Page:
While Spotify remains in the news as music fans dissect the Neil Young vs. Joe Rogan debate, that's not the only issue that the streaming service faces. Royalty rates have long been a concern of music artists, and in recently announcing their intent to exit the streaming service, Failure noted not only the Rogan controversy but their concern over royalties paid to artists. Now another rock band has taken things a step further to bring attention to the royalty issues.

According to NME, a rock band called The Pocket Gods have decided to release a 1,000 track album with each of the songs clocking in at around 30 seconds. Why 30 seconds? The current Spotify streaming model activates revenue from the stream of a song after 30 seconds of airing.

The band were reportedly inspired by an article in The Independent where it was suggested that Spotify's current methods could signal the end of the three-minute pop song.

“I saw the article and it made me think, ‘Why write longer songs when we get paid little enough for just 30 seconds?’,” The Pocket Gods frontman Mark Christopher Lee told iNews.

The U.K. band noted that you get approximately £0.002 as a payment when a song streams, and it's the same rather a full song plays or just 30 seconds.

“We wrote and recorded 1,000 songs, each a shade over 30 seconds long for the album. The longest is 36 seconds,” Lee said. “It is designed to raise awareness about the campaign for fair royalty rates.”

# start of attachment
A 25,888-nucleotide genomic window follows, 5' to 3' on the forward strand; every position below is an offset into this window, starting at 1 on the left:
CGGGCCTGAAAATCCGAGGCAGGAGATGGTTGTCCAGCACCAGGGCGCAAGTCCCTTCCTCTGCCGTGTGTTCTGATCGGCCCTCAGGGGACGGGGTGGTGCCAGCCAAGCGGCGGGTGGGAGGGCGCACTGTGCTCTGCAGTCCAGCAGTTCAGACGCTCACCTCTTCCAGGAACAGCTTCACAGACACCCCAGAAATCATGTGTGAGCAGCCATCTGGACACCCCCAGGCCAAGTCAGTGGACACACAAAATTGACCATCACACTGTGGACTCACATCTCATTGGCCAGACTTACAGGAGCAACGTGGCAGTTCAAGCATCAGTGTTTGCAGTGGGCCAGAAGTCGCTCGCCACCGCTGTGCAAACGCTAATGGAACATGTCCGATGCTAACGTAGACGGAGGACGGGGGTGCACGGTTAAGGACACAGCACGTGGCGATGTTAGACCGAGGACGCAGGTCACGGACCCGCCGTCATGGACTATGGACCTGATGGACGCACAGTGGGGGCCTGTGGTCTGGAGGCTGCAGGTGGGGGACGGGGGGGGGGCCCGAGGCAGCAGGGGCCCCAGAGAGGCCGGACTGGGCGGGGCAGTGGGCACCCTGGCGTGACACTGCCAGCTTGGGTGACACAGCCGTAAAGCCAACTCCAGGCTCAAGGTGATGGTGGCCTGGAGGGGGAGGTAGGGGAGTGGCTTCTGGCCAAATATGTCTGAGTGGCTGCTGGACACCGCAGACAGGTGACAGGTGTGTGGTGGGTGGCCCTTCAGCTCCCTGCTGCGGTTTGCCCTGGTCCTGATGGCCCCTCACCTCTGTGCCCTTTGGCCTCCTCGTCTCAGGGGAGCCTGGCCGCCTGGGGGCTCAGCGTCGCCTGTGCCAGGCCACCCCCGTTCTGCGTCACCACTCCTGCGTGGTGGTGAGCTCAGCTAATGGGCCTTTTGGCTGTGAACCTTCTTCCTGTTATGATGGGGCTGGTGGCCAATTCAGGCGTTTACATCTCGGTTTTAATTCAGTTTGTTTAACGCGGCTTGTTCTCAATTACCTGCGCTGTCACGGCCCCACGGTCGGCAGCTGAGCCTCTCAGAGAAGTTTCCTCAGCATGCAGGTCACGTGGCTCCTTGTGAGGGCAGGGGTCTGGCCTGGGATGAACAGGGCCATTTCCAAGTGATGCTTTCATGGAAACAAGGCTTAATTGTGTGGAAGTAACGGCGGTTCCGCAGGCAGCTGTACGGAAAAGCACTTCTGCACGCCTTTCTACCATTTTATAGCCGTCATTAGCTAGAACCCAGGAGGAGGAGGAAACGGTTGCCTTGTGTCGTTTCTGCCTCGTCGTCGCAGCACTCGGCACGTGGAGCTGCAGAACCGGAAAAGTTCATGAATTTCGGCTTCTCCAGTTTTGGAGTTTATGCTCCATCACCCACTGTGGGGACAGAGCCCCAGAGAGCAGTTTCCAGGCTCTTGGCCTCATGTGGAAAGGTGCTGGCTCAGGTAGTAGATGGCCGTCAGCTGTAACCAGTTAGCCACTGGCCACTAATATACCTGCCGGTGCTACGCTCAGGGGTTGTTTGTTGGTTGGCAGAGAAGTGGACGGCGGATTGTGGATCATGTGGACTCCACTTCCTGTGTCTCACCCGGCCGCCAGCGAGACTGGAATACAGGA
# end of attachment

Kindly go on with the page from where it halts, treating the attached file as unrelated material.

Driving home the point of their goal, the band has titled their new album, 1000X30 - Nobody Makes Money Anymore. And their single is aptly titled "0.002." “We used to get 0.007p a play, still a pittance but that seems to have been cut since Spotify bought the Joe Rogan Experience podcast for $100 million," the musician added.

Lee stated that while they are uploading the album to Spotify, he's aware “we run the risk of being thrown off the platform.” At press time, only the "0.002" single and "Nobody Makes Any Money Anymore" title track had been uploaded to the streaming service.

As for coming up with 1,000 songs for the album, it was a task. “Sometimes we start with a chorus and repeat it, others have a verse and chorus,” said the singer. “There’s not much room for maneuvering. Audiences enjoy the songs live but it’s difficult for the band to get into a groove."

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